Arizona State law requires schools to report to the Arizona Board of Education on their progress in K-3 education and what plans they have to improve their reading services. The state’s Department of Education opened a web portal so that schools can more easily file reports for getting their share of a $40 million reading improvement fund, challenges have arisen over its operation.
The filing portal comes amid a court fight between the board of education and state schools’ chief Diane Douglas over who controls the board’s staff.
While the Arizona Department of Education is has been running the portal for years now, Superintendent of Public Instruction Diane Douglas is fighting the board in court. Since the Board of Education divides the $40 million in school grants under the Move On When Reading program, it must sign an agreement giving the Department of Education a check to cover the agency’s processing costs.
Based on the reports submitted by schools, the Board decides how much money each school will get to fund their program for improving literacy among students in kindergarten through third grade. In their reports, schools have to justify the progress made so far and their plans to utilize the new grant.
The fight between the Board and the Department of Education was brought to the Court of Appeals with a trial judge rejecting Diane Douglas’ argument that the Board should report to her.
Michael Bradley, Douglas’ Chief of Staff, said that the board has two options: get its own site, or contract with the Public Instruction agency so that the Dept. of Education can process the schools’ reports. Bradley showed just how confusing this push and pull is becoming:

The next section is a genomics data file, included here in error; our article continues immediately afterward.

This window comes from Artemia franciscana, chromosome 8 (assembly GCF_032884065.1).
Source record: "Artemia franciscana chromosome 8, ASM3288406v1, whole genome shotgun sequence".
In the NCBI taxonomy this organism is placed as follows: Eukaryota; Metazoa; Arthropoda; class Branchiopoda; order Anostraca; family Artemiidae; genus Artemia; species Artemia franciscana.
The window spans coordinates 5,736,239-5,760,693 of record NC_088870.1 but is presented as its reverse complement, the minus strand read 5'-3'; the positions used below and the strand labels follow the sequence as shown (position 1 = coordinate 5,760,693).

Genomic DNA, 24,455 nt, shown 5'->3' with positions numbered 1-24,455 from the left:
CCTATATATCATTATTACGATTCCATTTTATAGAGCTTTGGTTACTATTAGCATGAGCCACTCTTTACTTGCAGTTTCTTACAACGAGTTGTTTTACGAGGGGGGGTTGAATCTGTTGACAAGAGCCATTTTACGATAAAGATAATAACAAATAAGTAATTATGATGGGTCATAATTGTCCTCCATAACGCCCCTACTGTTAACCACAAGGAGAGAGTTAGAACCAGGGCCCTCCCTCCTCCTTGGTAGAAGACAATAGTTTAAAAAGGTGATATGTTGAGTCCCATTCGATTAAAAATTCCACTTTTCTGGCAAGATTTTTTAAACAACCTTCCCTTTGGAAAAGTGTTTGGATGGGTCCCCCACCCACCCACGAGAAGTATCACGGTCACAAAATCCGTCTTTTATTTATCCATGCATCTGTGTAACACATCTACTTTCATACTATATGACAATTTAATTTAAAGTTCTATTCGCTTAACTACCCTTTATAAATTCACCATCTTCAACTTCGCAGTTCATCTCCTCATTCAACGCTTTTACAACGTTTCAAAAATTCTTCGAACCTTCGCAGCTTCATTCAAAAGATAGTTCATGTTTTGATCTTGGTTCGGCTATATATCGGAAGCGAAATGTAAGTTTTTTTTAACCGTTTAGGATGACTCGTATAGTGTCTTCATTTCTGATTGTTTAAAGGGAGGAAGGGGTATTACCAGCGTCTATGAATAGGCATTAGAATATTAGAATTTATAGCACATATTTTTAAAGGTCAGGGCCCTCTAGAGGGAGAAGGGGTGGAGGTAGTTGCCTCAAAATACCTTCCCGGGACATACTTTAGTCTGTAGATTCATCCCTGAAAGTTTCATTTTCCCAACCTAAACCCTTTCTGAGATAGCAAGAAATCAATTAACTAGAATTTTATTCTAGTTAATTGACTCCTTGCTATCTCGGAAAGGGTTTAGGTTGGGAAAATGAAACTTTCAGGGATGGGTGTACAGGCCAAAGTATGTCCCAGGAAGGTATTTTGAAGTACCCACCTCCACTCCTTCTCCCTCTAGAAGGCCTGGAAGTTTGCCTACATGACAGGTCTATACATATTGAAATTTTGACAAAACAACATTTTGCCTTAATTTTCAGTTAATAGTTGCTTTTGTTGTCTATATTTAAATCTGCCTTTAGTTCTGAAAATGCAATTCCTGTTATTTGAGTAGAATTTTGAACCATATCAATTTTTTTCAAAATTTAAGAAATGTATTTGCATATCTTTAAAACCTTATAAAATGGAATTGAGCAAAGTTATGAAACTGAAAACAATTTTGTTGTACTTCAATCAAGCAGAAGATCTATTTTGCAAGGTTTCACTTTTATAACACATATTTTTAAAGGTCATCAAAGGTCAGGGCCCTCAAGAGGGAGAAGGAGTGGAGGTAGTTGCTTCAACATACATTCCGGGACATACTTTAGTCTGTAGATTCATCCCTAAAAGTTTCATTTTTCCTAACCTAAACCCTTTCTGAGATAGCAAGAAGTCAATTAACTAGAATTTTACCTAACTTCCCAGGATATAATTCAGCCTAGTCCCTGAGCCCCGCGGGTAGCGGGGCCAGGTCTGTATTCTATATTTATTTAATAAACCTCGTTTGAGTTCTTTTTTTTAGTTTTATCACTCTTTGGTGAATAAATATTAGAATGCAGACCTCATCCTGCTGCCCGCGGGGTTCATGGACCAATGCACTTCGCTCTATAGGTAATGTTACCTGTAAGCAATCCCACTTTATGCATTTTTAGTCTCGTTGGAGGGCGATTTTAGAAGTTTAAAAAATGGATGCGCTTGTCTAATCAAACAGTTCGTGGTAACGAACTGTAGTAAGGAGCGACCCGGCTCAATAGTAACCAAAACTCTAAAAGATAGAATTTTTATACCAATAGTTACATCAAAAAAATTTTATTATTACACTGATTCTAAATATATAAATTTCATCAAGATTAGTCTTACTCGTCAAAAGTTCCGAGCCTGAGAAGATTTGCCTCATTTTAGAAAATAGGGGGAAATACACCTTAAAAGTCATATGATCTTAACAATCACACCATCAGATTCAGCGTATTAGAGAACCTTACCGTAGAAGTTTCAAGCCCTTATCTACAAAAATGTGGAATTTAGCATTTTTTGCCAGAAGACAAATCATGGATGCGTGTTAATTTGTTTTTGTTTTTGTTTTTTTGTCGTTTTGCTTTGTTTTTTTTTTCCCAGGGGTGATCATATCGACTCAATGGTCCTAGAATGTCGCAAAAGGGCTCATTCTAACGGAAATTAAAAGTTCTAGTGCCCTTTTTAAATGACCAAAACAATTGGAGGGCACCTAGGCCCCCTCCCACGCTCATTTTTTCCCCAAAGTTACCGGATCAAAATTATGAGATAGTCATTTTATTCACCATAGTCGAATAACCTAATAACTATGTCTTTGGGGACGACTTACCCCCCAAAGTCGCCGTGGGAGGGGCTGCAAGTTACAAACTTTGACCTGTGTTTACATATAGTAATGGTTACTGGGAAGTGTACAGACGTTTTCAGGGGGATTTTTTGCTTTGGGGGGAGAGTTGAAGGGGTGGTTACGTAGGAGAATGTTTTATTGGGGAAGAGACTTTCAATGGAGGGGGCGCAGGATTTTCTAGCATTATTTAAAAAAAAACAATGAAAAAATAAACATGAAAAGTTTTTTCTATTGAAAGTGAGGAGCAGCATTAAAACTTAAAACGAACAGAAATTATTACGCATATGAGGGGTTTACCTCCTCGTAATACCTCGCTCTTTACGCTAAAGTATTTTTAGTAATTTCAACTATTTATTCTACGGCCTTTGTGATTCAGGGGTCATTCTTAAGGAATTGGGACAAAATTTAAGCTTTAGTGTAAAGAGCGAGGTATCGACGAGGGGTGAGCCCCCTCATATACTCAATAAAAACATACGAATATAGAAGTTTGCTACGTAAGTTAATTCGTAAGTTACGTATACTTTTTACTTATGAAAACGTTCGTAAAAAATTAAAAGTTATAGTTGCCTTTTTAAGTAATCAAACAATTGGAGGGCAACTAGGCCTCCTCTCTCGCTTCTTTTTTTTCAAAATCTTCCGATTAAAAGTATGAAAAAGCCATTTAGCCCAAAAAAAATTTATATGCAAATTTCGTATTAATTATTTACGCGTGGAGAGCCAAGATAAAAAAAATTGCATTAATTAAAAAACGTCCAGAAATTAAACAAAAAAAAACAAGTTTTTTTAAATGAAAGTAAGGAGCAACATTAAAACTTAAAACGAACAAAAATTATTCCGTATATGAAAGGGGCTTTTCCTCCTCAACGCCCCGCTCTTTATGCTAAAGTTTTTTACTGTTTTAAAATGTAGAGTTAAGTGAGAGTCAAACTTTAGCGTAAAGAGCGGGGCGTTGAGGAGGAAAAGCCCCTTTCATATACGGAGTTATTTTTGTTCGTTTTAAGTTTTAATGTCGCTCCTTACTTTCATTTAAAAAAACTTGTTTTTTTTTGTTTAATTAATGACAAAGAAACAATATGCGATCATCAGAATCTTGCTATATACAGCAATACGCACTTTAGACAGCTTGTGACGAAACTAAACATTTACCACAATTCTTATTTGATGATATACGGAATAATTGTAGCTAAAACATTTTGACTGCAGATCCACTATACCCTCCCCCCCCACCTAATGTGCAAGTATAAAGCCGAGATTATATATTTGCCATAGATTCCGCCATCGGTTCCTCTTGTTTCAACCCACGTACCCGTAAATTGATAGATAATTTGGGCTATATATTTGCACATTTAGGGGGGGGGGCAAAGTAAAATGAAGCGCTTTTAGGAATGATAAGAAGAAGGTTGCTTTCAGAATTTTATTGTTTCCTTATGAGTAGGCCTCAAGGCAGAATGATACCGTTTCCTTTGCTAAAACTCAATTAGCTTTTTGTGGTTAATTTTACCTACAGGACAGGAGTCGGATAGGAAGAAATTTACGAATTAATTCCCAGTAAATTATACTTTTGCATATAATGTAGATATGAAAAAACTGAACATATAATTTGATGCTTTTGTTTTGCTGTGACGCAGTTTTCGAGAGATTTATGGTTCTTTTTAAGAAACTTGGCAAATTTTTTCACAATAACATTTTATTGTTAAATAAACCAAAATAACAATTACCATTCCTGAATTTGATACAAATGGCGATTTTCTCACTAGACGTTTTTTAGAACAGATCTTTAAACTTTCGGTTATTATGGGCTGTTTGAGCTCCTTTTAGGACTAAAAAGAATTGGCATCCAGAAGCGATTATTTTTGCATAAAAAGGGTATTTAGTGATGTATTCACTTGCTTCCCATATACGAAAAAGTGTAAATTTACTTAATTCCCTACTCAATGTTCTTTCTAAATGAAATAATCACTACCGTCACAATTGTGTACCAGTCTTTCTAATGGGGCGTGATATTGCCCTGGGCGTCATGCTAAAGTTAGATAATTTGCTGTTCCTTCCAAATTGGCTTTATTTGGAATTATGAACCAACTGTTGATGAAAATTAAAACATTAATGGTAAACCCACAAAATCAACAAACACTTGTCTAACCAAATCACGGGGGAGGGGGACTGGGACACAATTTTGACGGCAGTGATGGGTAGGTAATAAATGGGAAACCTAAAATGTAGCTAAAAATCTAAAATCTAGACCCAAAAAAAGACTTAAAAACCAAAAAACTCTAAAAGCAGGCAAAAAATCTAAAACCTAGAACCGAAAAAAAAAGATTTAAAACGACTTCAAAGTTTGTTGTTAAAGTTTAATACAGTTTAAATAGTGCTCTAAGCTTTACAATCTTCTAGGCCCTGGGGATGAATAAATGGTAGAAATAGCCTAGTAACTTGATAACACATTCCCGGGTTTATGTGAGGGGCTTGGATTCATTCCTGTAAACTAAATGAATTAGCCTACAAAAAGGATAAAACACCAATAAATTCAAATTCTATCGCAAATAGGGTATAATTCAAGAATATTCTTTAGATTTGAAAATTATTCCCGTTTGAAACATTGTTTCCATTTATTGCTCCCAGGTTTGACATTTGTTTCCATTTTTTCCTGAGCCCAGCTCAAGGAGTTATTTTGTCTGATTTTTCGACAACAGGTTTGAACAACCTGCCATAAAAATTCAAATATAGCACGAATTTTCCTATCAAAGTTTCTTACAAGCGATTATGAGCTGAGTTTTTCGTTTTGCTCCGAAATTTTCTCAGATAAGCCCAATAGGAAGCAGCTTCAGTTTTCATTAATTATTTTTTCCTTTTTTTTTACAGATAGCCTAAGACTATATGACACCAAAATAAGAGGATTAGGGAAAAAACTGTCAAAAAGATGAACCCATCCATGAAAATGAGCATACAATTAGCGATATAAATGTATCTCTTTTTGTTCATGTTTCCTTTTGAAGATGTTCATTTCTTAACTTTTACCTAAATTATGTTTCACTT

If they had ordered us to turn it on, we couldn’t turn it on, because then we’d be following their orders. Does that make sense? That’s the way the judge thing works. “We planned to turn it on all along. We’re not going to hold hostage school districts or anything.”
Bradley requires at least $50,000, according to the Arizona Capitol Times, in order to process all the school reports coming in. Bradley said that the portal is more than an email inbox because schools provide all kinds of reports that the Department has to turn into a coherent, uniform set of data. The Department has to then let schools know what kind of changes the Board has asked for. “It might seem easy, but it’s not,” said Bradley.
Greg Miller, the Board of Education president, characterized the $50,000 request as “ridiculous’:
“The taxpayers have already paid for all of the computer processes. There’s no reason for us to have to go and build a new portal or have an IT department or any of those suggestions. And we don’t need an intergovernmental agreement,” said Miller.
If no deal is reached, the portal will be shut down, making it difficult for schools to file their reading improvement plan reports required by law.